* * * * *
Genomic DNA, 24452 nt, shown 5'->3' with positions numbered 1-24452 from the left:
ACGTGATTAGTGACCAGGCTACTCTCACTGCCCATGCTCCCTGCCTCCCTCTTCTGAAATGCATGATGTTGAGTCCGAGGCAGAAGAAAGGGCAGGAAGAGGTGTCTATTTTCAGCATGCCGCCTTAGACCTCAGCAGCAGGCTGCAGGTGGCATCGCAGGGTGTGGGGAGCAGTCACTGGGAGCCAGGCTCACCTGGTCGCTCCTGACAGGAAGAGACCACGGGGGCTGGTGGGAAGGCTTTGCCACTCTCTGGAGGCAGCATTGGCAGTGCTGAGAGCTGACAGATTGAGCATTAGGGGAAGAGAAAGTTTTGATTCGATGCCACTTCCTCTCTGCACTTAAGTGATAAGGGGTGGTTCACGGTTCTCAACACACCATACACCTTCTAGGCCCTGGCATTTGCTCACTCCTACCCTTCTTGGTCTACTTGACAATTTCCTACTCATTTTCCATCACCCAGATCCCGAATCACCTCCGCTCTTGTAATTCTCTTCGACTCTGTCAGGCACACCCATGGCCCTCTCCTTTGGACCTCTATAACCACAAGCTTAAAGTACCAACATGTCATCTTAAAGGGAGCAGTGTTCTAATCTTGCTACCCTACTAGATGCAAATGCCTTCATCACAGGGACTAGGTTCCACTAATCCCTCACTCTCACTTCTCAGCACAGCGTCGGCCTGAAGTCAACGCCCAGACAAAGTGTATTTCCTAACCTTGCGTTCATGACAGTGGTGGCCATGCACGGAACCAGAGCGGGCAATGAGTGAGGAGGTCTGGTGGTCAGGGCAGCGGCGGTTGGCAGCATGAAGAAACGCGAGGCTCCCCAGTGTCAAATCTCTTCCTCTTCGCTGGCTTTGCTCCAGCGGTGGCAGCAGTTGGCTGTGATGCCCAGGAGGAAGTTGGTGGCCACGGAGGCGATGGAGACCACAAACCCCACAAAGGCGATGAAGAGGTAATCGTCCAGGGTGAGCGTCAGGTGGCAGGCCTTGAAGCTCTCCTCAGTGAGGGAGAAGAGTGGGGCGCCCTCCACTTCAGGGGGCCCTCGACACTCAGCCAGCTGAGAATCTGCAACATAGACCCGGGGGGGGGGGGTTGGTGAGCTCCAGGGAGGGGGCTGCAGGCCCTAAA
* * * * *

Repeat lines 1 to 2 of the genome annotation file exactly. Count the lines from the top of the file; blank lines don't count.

Genomic DNA, 24452 nt, shown 5'->3' with positions numbered 1-24452 from the left:
ACGTGATTAGTGACCAGGCTACTCTCACTGCCCATGCTCCCTGCCTCCCTCTTCTGAAATGCATGATGTTGAGTCCGAGGCAGAAGAAAGGGCAGGAAGAGGTGTCTATTTTCAGCATGCCGCCTTAGACCTCAGCAGCAGGCTGCAGGTGGCATCGCAGGGTGTGGGGAGCAGTCACTGGGAGCCAGGCTCACCTGGTCGCTCCTGACAGGAAGAGACCACGGGGGCTGGTGGGAAGGCTTTGCCACTCTCTGGAGGCAGCATTGGCAGTGCTGAGAGCTGACAGATTGAGCATTAGGGGAAGAGAAAGTTTTGATTCGATGCCACTTCCTCTCTGCACTTAAGTGATAAGGGGTGGTTCACGGTTCTCAACACACCATACACCTTCTAGGCCCTGGCATTTGCTCACTCCTACCCTTCTTGGTCTACTTGACAATTTCCTACTCATTTTCCATCACCCAGATCCCGAATCACCTCCGCTCTTGTAATTCTCTTCGACTCTGTCAGGCACACCCATGGCCCTCTCCTTTGGACCTCTATAACCACAAGCTTAAAGTACCAACATGTCATCTTAAAGGGAGCAGTGTTCTAATCTTGCTACCCTACTAGATGCAAATGCCTTCATCACAGGGACTAGGTTCCACTAATCCCTCACTCTCACTTCTCAGCACAGCGTCGGCCTGAAGTCAACGCCCAGACAAAGTGTATTTCCTAACCTTGCGTTCATGACAGTGGTGGCCATGCACGGAACCAGAGCGGGCAATGAGTGAGGAGGTCTGGTGGTCAGGGCAGCGGCGGTTGGCAGCATGAAGAAACGCGAGGCTCCCCAGTGTCAAATCTCTTCCTCTTCGCTGGCTTTGCTCCAGCGGTGGCAGCAGTTGGCTGTGATGCCCAGGAGGAAGTTGGTGGCCACGGAGGCGATGGAGACCACAAACCCCACAAAGGCGATGAAGAGGTAATCGTCCAGGGTGAGCGTCAGGTGGCAGGCCTTGAAGCTCTCCTCAGTGAGGGAGAAGAGTGGGGCGCCCTCCACTTCAGGGGGCCCTCGACACTCAGCCAGCTGAGAATCTGCAACATAGACCCGGGGGGGGGGGGTTGGTGAGCTCCAGGGAGGGGGCTGCAGGCCCTAAA